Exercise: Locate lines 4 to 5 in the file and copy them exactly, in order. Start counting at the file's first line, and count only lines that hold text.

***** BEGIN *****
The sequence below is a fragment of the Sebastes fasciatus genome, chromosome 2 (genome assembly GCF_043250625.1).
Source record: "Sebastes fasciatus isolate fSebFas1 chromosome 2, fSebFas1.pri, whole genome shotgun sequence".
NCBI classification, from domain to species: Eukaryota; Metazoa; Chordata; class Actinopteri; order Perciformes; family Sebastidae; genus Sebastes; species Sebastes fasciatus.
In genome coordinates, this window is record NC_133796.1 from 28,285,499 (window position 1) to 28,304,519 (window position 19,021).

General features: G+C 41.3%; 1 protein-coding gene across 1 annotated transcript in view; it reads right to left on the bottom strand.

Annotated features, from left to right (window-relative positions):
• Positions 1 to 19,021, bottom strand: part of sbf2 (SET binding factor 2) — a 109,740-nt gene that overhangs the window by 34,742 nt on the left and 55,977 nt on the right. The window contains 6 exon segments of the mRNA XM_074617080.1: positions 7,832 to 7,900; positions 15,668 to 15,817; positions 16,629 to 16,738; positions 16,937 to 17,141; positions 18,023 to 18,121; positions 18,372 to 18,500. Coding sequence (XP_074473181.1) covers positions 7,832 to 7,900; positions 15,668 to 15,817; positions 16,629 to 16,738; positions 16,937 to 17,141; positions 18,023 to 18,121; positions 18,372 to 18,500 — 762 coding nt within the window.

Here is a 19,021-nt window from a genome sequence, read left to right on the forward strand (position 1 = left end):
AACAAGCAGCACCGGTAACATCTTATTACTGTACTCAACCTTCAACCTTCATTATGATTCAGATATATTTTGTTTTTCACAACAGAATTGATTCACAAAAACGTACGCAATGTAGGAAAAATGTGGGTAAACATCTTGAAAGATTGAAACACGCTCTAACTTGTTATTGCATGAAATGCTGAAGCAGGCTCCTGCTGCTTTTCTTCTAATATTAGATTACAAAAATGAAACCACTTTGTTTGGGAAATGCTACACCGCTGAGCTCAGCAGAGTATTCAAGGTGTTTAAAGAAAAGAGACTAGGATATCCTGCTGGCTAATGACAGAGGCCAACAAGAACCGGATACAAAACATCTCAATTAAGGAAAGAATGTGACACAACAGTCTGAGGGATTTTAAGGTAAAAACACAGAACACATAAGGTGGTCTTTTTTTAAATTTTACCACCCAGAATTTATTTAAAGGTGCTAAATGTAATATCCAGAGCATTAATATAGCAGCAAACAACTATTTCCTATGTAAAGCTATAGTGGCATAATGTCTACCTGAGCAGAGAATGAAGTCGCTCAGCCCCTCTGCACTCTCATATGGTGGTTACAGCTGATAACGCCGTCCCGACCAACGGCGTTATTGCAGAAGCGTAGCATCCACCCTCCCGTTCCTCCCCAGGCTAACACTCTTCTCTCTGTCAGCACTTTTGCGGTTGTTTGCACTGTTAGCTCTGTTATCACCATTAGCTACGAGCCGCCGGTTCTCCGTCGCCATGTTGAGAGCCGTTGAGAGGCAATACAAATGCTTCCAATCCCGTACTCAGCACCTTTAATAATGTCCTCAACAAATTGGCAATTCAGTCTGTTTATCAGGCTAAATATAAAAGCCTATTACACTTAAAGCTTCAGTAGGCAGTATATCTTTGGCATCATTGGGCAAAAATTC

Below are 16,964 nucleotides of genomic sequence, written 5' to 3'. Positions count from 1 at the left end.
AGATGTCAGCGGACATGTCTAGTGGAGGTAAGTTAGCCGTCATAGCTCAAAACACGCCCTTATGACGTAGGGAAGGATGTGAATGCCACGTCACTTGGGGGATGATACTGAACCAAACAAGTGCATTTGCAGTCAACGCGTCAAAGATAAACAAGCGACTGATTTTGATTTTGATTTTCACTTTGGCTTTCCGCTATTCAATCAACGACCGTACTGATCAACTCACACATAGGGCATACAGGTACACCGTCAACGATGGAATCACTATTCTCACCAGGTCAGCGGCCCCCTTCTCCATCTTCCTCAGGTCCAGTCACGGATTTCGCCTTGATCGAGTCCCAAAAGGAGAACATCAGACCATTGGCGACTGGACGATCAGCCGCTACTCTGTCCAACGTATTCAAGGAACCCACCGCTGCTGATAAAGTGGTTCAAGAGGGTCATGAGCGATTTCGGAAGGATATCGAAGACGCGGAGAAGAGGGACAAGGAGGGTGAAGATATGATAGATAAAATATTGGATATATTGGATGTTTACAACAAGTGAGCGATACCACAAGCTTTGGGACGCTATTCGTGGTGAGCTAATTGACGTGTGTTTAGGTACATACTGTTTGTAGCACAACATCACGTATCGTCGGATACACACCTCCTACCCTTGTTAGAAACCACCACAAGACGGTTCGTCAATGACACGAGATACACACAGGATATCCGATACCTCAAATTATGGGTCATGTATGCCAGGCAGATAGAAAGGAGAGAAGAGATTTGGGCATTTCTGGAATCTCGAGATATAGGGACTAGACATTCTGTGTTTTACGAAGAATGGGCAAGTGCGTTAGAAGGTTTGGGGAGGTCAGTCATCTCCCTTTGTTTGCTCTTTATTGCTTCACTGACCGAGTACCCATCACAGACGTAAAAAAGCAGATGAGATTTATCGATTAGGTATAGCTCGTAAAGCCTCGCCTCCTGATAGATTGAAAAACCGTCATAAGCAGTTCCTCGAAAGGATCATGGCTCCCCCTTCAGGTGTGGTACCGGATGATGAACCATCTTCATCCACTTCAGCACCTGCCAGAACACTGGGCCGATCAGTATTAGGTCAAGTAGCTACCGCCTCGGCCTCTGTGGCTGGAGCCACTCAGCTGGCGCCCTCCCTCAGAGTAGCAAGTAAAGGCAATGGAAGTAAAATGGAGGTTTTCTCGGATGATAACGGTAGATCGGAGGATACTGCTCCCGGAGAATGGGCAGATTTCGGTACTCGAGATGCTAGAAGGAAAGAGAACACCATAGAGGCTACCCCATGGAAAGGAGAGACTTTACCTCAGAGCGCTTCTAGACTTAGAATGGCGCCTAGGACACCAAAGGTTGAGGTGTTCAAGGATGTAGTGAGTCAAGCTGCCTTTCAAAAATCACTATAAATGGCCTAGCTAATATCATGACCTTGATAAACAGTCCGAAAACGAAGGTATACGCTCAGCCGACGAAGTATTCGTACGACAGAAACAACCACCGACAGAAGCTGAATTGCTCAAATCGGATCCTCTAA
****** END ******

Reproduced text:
In genome coordinates, this window is record NC_133796.1 from 28,285,499 (window position 1) to 28,304,519 (window position 19,021).

General features: G+C 41.3%; 1 protein-coding gene across 1 annotated transcript in view; it reads right to left on the bottom strand.